This rhetoric was later toned down as the party adjusted its message to better suit Greek voter concerns with austerity and illegal immigration.
Even so, in a May 2012 interview Michaloliakos effectively denied the Holocaust, telling Greece’s Mega channel: “There were no crematoria, it’s a lie. Or gas chambers.”
Formerly on the fringe of Greek politics, Golden Dawn went from 19,000 votes a few years ago to over 426,000 in June 2012 after pledging to “scour the country” clean of illegal immigrants. Michaloliakos later said the party’s voters were “the equivalent of 30-40 army divisions.”
The party, whose slogan is “Blood and Honour,” has further boosted its ratings over the past year by organizing food hand-outs for impoverished Greeks, and until recently polled more than 10 per cent of the vote, making it the third most popular party in the country.
Now denying any neo-Nazi affiliation, Golden Dawn has mercilessly attacked mainstream parties as “traitors” and “thieves,” tapping into widespread anger towards the string of conservative and socialist governments that brought Greece to the brink of bankruptcy in 2010.
Greece, which has a population of 11 million, has around 800,000 legally-registered immigrants – many of whom have come from Albania – and an estimated 350,000 undocumented immigrants, including Afghans, Bangladeshis and Pakistanis.
Many Greeks blame migrants for a rise in violent crime as the country slogs through its sixth year in recession. More than a million are unemployed, including almost 60 percent of young people.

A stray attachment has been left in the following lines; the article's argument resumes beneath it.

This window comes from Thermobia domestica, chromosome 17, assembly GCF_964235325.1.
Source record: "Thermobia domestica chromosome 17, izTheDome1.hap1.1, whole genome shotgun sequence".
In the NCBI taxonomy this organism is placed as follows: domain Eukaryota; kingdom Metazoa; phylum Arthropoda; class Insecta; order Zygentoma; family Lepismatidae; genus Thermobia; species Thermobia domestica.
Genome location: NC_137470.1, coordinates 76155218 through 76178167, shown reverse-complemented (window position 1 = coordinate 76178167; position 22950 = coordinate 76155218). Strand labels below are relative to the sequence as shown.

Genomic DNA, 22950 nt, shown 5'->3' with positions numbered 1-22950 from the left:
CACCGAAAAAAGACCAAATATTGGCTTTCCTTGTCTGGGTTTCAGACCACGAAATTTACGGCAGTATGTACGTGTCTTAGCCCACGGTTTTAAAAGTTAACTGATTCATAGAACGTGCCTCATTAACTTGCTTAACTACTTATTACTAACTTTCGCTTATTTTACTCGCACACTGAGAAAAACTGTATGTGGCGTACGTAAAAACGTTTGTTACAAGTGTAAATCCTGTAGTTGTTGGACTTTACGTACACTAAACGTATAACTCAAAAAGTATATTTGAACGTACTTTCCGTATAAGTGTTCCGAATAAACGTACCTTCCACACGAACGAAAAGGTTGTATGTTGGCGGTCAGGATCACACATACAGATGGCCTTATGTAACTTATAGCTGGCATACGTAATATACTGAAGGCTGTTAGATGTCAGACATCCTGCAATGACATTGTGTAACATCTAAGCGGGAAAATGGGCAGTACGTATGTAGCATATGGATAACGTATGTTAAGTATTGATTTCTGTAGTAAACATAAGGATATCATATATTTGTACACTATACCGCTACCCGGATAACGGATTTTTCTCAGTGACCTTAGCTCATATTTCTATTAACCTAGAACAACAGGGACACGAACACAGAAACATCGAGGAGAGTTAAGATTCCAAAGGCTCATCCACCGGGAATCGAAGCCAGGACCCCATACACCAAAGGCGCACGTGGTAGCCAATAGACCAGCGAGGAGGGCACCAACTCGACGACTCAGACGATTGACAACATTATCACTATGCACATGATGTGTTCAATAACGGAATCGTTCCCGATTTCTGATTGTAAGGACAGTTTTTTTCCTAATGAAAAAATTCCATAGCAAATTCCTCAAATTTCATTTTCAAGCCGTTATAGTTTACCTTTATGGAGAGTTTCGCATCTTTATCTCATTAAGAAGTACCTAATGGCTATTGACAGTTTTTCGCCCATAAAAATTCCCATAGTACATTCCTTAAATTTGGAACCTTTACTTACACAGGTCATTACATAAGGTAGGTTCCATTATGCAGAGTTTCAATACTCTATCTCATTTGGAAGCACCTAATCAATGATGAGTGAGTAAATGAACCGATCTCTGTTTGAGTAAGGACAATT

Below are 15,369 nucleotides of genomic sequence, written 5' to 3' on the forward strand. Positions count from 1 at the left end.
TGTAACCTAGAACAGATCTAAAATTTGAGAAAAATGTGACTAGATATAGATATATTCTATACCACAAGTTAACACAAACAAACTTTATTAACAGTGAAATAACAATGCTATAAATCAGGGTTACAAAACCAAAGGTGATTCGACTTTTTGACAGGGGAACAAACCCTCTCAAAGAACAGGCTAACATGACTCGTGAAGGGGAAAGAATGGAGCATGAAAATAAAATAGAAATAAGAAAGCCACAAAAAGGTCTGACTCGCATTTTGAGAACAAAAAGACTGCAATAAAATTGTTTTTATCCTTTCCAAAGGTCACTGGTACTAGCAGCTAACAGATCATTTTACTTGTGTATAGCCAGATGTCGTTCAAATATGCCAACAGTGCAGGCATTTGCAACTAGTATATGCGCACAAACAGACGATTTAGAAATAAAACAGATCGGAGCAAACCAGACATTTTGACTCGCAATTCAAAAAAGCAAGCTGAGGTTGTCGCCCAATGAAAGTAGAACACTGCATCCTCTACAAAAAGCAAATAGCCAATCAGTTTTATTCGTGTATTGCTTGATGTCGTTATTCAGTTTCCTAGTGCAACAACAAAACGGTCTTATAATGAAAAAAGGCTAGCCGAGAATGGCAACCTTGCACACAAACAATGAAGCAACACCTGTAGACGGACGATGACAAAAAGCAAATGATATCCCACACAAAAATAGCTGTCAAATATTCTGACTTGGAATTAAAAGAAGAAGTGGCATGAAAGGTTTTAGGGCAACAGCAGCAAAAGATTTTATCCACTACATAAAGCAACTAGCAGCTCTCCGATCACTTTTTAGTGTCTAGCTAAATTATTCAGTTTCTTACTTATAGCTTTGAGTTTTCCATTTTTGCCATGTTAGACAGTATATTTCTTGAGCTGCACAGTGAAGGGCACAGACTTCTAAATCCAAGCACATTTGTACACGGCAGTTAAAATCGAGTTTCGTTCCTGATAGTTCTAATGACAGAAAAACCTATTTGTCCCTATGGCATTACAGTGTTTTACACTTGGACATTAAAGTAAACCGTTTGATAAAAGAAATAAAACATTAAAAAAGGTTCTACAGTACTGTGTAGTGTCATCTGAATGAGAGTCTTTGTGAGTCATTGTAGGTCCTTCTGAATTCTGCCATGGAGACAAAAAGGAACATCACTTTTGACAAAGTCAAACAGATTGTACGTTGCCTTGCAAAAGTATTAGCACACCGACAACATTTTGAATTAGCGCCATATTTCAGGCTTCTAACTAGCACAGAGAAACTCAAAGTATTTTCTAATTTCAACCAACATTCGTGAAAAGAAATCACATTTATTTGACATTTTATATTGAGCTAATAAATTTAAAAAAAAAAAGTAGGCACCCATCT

Michaloliakos has called illegal immigration a “wound” for Greece while his wife Zaroulia described immigrants as “sub-humans” in a speech to Parliament, saying they had “invaded” the country bringing “all sorts of diseases”.
To the dismay of anti-racist activists and Jewish groups, Zaroulia was appointed in October to the Committee on Equality and Non-Discrimination of the Council of Europe’s Parliamentary assembly.
She was reconfirmed to another one-year term in January, despite a promise by Greek Prime Minister Antonis Samaras to remove her.
As Golden Dawn’s spokeswoman on social issues, Zaroulia has demanded a death sentence for child molesters and criminal charges for doctors who provide abortions.
Golden Dawn denies any involvement in violence, though several of its lawmakers have been involved in assaults and are due to face trial.
Party spokesman Ilias Kasidiaris, a former commando, infamously hit female Communist MP Liana Kanelli across the face during a heated talk show debate in June 2012, and will stand trial for the incident. He was also arrested as part of the crackdown.
The organization maintains it has been unfairly targeted ahead of European parliament and municipal elections next year.
Ethnos daily last year said Michaloliakos and Zaroulia had owned a sex hotel in central Athens until the eve of national elections.
Quizzed on the issue, Michaloliakos later admitted that his wife owned 15 percent of the hotel, but he insisted: “I don’t know what kind of hotel it is. We have nothing to do with its operation.”